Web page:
pret a manger

If Pret-a-Manger is now a big, bad business, what does this say about the company you do PR for?

It has been easy to criticise Pret-a-Manger’s clunky response to the tragic death of one of its customers due to an unlabelled, sesame-seed infused baguette. It always is when you are not inside the organisation and party to the debates and decisions.

Yet sorrows come not as single spies but in battalions. Now there is news of another allergy-related Pret customer death – apparently due to a dairy-free ingredient from a third-party supplier not being so.

This latest disclosure further damages Pret’s brand (how people feel about it) and reputation (what people say about it) because a media and public narrative has taken hold about the company. Being seen as responsible for the death of your customers is not a good place to be at any time. And if once is unfortunate, then twice is surely careless?

The narrative has taken hold less because people have judged the company on the facts but more because they instinctively know how they feel about the case (just read the tweets and ‘Have Your Say’ comments). And why not? A teenage girl with her life ahead of her; a heuristic belief that a food producer should label all allergens on all products; a suspicion that if you do not go the extra mile to label products when it is not a legal requirement then it must be about saving money.

The reputation damage that Pret is suffering is because the issue is directly about its brand – “a person’s perception of a product, service, experience, or organization”, call it their gut feeling.

Pret’s brand revolves first around its food being natural and by implication healthy – but clearly not if you have severe allergies and warnings are inadequate. And second, it offers a friendly, human consumer experience (as demonstrated by the behaviour of shop staff and the tone of its marketing) – whereas its PR response has been awkward at best and cold at worst (see the CEO’s televised brief statement or coverage of the court evidence given by the company’s Compliance Director).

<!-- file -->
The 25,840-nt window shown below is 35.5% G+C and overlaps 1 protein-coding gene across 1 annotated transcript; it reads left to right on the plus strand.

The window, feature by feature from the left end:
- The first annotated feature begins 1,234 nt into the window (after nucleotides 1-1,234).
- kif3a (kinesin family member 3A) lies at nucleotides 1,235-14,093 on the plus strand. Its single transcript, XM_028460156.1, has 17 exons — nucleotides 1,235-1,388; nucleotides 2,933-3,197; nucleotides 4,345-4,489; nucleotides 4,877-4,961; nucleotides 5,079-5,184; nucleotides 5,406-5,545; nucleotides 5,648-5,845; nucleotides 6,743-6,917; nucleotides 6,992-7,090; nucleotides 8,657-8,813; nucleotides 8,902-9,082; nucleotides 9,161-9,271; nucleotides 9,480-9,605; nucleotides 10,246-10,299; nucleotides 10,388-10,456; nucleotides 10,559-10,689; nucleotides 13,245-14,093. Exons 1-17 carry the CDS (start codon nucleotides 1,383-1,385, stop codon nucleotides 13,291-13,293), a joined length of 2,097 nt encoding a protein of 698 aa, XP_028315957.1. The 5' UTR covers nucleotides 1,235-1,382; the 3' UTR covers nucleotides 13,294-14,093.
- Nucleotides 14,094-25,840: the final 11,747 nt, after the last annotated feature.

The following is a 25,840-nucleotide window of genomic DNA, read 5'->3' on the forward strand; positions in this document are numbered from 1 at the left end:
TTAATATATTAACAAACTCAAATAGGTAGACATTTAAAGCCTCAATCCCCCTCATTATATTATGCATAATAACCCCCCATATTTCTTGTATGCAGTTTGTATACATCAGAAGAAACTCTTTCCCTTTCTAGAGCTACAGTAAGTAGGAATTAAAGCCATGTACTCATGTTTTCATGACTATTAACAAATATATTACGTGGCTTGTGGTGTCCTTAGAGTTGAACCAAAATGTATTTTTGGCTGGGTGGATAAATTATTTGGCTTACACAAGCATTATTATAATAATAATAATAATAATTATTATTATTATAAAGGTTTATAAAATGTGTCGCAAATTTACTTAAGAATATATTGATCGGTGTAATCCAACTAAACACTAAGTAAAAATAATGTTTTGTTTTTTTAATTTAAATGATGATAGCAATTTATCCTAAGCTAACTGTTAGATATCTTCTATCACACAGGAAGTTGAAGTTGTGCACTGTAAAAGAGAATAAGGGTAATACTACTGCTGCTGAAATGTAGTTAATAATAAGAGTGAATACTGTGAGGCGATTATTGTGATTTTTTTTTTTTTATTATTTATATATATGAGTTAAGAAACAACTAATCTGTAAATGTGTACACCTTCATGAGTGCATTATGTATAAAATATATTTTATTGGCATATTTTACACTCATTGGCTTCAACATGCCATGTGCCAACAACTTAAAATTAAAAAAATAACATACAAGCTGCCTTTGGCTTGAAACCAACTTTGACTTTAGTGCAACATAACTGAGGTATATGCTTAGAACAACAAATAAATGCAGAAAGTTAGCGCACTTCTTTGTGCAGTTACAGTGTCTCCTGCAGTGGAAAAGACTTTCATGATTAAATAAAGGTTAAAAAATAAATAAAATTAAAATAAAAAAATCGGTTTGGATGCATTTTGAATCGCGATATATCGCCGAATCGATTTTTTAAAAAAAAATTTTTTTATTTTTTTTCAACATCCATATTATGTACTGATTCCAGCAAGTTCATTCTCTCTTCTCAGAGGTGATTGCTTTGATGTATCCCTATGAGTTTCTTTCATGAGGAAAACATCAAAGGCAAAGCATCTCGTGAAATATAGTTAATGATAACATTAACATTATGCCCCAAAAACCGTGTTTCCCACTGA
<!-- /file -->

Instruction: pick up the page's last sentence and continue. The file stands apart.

The company’s core values of passion, clear talking and team work do not seem to have been displayed by its leadership during the past week. The start was bad enough but Pret did not seem to know how to respond to a second wave of media and public criticism arising from the revelation that nine previous instances of allergy sufferer complaints and hospitalisations had not led to a change in its food labelling policy.

How much of the damage to Pret’s brand and reputation could have been avoided if it had doubled down on its powerful core story (which seems to be about wanting to make you feel good), framing and contextualising its statements with it and using it to inform its management behaviour throughout?

Fortunately for Pret, it has banked a lot of public goodwill over the years. Its belated announcement that it would label allergens on its products – albeit once there has been a coroner’s case and negative publicity – staves off a crisis. Memories will fade.

The root problem was a flawed business process – no direct allergen labelling on its products. But issues and crises can present opportunities. It is why in Electric Airwaves’ media training we show people how effectively to communicate perspective in their interviews that frames and contextualises how people judge your crisis. Alas, throughout the past week it has felt like Pret has been absent from the battle for its own brand and reputation.

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